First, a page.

Productivity therefore is of primary importance to me, and closely tied to this is the latency of a connection. I find that a slow, lagging connection impairs not only my ability to work in the graphical environments I require, but also affects my desire and motivation to try to continue to work remotely. For these reasons, I've found that using NoMachine, via the FreeNx client is most suitable for my purposes - there was just too much latency within a Cendio Thinlinc connection during my testing. To be clear, your mileage may vary - the latency I experienced may be down to a specific interaction between something in my setup and Thinlinc, but during testing over a number of days, at a variety of times, under different network condition, the NoMachine sessions consistently delivered a near desktop speed experience.

I'm interested to hear about the experience of others, using either of the Linux remote desktop solutions I tested - feel free to add them in the comments below.

[Image Credit]

Another Linux Remote Desktop Solution: Cendio ThinLinc

This is the second post in a three part series exploring Ubuntu-based remote desktop options. See posts one and three for further exploration and conclusions.

After the popularity of my earlier post reviewing FreeNx, Pierre Ossman, a developer at Cendio, informed me of their product, which provides an alternative remote desktop/thin client option for Linux. This post details my comparison of FreeNx and Cendio ThinLinc, as options for remote desktop solutions that rival Windows remote desktop.

Installation and use of Cendio ThinLinc

Obtaining and installing the software is relatively easy - you do have to give Cendio your email address before they will email you the download link, but the installation instructions are straightforward, and the installer does a good job of pulling in any additional required packages. The installation instructions simply consist of unzipping the downloaded package and executing an install script.

For me, the installer did seem to pull a a significant number of additional packages - these packages may just be required as ThinLinc provides a little more functionality than Nx. Overall, the ThinLinc installation took longer and felt a little less friendly than Nx, requiring slightly more configuration and interaction during the install process.

ThinLinc administration page
Once installed, the ThinLinc server is administered via a webpage at http://localhost:1010

Downloading and installing the client is also a simple process, and connecting to the server is straightforward, as can be seen in the box below:

It took me a bit of time to figure out how to disconnect from a session without logging off - the ability to resume a session from multiple locations is a primary driver of my remote desktop use. After some digging around in the documentation however, I found the relevant information - pressing F8 while logged into a remote session pops up a menu that provides the option to disconnect from the session, without ending it.

Now for the best bit - downloading and running the client on the same machine as the server allows you to start a ThinLinc session on that machine. Working in this session then allows connection from another location - using the ThinLinc client at work, for example, leaving programs running and then using the client from home to connect to that same machine gives the same experience as Windows Remote Desktop - the one feature I've missed ever since I've moved to using Linux full time.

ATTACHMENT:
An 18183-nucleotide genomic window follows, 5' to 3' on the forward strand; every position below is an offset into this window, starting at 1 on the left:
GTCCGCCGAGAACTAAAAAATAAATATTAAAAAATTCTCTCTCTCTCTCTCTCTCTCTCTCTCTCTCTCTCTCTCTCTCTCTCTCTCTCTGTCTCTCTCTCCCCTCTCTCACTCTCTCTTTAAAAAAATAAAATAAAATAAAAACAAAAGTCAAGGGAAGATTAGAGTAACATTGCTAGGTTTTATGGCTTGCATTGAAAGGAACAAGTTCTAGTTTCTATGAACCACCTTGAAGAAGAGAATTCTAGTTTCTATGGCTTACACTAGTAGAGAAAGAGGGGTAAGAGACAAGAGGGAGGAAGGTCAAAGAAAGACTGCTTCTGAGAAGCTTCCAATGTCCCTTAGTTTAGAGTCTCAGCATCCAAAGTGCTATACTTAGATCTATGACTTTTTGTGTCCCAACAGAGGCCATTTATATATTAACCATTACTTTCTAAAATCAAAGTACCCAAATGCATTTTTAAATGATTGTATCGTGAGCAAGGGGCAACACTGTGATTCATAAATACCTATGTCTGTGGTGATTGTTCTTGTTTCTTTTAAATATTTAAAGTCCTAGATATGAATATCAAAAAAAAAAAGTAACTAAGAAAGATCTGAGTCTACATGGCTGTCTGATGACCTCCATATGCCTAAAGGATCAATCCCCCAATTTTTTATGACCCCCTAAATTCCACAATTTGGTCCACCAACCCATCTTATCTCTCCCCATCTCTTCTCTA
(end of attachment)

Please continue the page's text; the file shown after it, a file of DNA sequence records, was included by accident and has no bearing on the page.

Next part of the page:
Finally, it's worth noting that neither ThinLinc or NoMachine support the full Unity desktop that that is default in Ubuntu versions later than 11.04. Because of this, you need to ensure that gnome-session-fallback is installed:
 sudo apt-get install gnome-session-fallback  

The Comparison
The results of my comparison can be found in the final post of this series: Linux Remote Desktops: A Comparison.

[Image credit] RoomMaster2000

Juniper Network Connect in Bodhi, Ubuntu and Linux Mint

The Juniper Network Connect client simply wouldn't launch for me under any of the Linux distributions listed in the title of this post, even after trying multiple Java version installations.

Thankfully, Paul Smith at has put together a great script which allows connection to a Juniper WebVPN from a Ubuntu-based distro. He has a great write up on his blog, so I won't repeat his instructions here, other than to say he makes it incredibly simple to get connected to your institution WebVPN.

I followed his instructions on a reasonably fresh install of Bodhi Linux*, and ended up running into a "missing /etc/resolv.conf" error. This can be fixed by running the following command:
 sudo dpkg-reconfigure resolvconf  
Answer Yes to all the prompts and restart your machine once the tool finishes.

Launching Paul's script (hosted here at Github, should you want to check out the code), should now present you with a working GUI, allowing you to connect you to your WebVPN. He also provides the option of connecting via the command line, detailed further in his blog post

As usual, any issues or comments in the box below!

* If you haven't checked this distro out, I highly recommend it - it absolutely flies even on older hardware, and is Ubuntu-based giving access to the huge Ubuntu software repositories

Bohdi Linux Forums

Monday, 21 January 2013

LaTeX Error: File `algorithm.sty' not found

To resolve this error in a Debian based Linux distribution (Debian, Ubuntu, Mint, etc), the fastest way to continue working is to install the texlive-science package, using:
 sudo apt-get install texlive-science